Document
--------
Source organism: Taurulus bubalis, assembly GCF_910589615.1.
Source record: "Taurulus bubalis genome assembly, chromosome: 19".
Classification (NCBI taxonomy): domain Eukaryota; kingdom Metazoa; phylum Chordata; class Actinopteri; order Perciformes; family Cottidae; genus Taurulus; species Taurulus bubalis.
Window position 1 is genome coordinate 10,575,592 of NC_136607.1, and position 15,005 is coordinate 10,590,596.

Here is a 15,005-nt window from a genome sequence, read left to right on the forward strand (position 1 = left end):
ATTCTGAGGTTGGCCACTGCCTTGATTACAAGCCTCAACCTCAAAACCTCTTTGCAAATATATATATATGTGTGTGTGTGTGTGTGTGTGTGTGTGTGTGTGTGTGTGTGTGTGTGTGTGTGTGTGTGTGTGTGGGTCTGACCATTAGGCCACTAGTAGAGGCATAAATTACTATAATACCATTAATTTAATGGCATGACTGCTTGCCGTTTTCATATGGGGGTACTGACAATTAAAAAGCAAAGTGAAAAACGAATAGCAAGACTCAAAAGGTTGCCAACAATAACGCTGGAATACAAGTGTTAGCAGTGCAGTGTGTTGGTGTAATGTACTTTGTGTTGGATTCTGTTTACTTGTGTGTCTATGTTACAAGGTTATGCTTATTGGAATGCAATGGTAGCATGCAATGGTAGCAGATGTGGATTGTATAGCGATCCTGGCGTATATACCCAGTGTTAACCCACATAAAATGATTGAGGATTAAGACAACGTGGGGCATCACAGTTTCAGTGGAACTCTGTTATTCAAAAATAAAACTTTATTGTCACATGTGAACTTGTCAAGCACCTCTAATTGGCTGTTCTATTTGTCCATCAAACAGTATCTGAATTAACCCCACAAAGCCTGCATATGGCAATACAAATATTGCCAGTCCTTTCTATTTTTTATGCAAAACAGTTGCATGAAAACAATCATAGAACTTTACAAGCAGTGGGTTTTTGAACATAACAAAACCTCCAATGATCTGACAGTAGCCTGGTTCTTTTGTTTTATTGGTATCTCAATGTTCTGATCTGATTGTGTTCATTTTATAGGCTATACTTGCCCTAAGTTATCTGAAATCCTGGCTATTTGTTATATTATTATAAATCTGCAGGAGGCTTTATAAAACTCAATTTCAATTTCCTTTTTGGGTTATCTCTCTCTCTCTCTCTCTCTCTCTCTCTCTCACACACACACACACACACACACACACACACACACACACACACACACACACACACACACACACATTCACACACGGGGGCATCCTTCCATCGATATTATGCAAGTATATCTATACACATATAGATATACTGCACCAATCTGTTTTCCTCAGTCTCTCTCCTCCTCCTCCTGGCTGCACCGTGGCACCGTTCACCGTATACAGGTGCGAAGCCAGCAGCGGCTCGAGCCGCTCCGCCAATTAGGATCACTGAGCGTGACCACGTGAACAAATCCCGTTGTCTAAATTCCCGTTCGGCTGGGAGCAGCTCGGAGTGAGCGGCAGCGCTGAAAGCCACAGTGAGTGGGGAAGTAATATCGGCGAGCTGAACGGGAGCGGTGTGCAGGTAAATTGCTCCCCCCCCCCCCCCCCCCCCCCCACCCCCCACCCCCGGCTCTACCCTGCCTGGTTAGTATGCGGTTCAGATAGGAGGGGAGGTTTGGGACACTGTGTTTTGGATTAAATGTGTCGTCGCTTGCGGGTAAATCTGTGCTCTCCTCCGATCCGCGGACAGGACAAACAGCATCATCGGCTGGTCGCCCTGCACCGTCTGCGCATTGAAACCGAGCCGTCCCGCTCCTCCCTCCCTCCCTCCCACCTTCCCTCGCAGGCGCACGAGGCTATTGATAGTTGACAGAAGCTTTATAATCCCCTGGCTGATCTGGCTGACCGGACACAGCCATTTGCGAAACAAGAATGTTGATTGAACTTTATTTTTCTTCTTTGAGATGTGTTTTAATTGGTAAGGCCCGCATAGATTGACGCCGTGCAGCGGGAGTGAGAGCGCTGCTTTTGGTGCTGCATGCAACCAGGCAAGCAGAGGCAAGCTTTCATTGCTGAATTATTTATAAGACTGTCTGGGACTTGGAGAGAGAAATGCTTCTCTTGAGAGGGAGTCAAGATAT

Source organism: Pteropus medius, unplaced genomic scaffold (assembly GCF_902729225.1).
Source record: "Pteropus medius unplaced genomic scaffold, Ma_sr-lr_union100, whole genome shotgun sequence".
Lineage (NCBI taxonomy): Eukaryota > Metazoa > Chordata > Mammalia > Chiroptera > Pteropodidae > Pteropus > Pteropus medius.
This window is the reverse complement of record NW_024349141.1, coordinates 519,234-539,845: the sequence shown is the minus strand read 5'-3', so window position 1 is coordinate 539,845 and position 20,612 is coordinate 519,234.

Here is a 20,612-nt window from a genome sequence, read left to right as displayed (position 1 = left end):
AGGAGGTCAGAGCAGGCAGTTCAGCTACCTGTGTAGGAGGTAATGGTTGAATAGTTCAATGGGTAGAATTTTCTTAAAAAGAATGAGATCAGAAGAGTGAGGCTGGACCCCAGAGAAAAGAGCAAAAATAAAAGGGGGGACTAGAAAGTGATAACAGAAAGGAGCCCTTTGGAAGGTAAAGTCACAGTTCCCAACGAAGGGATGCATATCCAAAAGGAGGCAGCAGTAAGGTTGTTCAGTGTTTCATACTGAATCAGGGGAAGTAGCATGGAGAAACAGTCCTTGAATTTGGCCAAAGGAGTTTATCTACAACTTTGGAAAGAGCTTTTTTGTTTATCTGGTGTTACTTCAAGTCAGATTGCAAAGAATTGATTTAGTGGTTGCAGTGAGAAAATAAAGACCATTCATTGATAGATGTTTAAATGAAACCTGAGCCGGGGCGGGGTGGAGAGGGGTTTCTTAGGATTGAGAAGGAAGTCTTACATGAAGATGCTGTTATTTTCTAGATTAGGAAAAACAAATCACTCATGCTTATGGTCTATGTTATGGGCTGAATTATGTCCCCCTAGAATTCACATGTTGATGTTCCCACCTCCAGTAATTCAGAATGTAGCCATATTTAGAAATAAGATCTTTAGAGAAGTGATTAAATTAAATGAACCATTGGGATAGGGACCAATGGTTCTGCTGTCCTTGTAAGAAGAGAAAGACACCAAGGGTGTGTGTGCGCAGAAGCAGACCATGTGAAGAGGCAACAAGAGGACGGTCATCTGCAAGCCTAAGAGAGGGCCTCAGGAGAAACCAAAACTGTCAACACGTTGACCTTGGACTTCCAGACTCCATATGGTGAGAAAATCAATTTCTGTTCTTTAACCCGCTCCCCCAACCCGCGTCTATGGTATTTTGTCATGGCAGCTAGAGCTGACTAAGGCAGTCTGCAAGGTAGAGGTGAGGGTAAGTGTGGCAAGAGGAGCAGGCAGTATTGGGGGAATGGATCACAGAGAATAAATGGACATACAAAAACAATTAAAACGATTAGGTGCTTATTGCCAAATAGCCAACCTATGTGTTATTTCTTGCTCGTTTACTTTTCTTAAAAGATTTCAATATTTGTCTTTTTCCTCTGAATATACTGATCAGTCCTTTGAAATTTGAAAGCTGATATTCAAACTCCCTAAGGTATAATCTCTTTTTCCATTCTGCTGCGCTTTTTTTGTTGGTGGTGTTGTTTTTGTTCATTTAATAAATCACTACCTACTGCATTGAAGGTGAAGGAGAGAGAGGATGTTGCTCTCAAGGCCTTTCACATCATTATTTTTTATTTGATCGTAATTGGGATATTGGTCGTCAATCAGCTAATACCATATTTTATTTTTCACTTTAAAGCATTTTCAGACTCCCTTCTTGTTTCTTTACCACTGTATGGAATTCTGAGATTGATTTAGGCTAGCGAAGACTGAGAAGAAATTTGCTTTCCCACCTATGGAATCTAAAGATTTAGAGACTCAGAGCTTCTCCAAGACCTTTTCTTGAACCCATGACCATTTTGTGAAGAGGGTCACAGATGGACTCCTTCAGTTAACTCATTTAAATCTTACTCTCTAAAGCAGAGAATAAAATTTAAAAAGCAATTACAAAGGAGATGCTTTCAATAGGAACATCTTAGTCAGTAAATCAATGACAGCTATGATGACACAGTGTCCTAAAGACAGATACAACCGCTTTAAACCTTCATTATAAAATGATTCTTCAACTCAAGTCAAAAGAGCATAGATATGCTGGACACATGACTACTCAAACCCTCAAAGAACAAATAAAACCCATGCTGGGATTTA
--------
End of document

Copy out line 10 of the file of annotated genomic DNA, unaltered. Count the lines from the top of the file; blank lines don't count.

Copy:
This window is the reverse complement of record NW_024349141.1, coordinates 519,234-539,845: the sequence shown is the minus strand read 5'-3', so window position 1 is coordinate 539,845 and position 20,612 is coordinate 519,234.